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  • What is MERS and is it going to kill me?

  • Middle East Respiratory Syndrome, or MERS, is a viral respiratory illness that is relatively new to humans.

  • It was first reported in Saudi Arabia in 2012 and is commonly localized to the Arabian Peninsula,

  • however, it has since spread to several other countries, including the United States, France, and most recently South Korea.

  • MERS, like SARS, is a coronavirus that typically presents as a cold and upper respiratory infection,

  • including fever, cough, and shortness of breath. MERS is dangerous because it is more severe than a common cold

  • and can lead to gastrointestinal symptoms and kidney failure.

  • As with all infections, children, seniors, and people with compromised immune systems

  • or pre-existing medical conditions are more likely to contract MERS.

  • Unfortunately, this list includes mostly the type of people found in hospitals,

  • making hospitalization in an area experiencing an outbreak of MERS a huge risk factor for infection.

  • Other risk factors include direct interaction with an infected person, travel to the Arabian Peninsula or interaction with a camel. Yep, camel.

  • Based on information from the US Center for Disease Control, the incubation period

  • or time between exposure to MERS and the appearance of symptoms, is usually about 5 to 6 days,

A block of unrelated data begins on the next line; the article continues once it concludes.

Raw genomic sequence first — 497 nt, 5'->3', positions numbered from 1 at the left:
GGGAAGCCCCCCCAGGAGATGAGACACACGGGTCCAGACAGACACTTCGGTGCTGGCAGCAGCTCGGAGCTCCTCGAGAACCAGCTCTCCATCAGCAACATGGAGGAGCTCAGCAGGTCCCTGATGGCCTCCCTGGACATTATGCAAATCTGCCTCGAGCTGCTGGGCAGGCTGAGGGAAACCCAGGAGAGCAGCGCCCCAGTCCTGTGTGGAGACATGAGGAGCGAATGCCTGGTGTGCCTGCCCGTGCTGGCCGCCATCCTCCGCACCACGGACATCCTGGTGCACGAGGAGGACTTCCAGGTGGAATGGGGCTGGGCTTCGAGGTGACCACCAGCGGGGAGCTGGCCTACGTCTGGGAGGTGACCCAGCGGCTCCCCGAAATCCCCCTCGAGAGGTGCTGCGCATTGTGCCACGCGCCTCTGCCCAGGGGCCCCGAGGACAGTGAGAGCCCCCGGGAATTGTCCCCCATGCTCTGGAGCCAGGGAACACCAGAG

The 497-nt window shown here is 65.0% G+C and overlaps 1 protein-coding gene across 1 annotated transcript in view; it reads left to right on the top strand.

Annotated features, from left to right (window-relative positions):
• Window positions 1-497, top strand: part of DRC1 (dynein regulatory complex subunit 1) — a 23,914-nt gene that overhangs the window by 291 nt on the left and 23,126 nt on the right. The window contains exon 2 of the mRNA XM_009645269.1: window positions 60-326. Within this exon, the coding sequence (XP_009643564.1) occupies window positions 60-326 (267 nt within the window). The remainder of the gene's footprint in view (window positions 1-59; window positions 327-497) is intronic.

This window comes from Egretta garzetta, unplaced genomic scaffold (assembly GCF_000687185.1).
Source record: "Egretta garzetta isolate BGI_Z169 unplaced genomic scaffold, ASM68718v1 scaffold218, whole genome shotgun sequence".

• but can be anywhere from 2-14 days. Patient zero in the recent South Korea outbreak

  • was a man who traveled to countries in the Middle East and did not exhibit any symptoms on his return flight to Korea.

  • He became sick about a week later.

  • MERS is not thought to be easily transmitted between humans, and that's why the extent of the South Korean outbreak,

  • with three deaths and the number of people in quarantine at 1600 and climbing, is confusing to scientists.

  • Actually, scientists are confused by a lot more than that, because we don’t actually know how the disease spreads.

  • SARS, its sister disease, is communicated via virus-laden droplets from a coughs or sneezes

  • but it is possible that MERS is airborne like measles which can linger in rooms for hours.

  • To date, there have only been three reported cases of MERS in the US,

  • but worldwide, MERS has a mortality rate of 30%, which is pretty scary!

  • But if youre a healthy adult who washes their hands frequently, and actively avoids contact with sick people and camels.

  • And just be safe if youre planning any trips to South Korea or the Arabian Peninsula in the near future.

  • What scary disease are you most concerned about? Let us know in the comments down below,

  • and check out this video by Anthony to find out more about the nature of viruses.

What is MERS and is it going to kill me?

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Should You Be Worried About MERS?

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    SHEU posted on 2015/06/07
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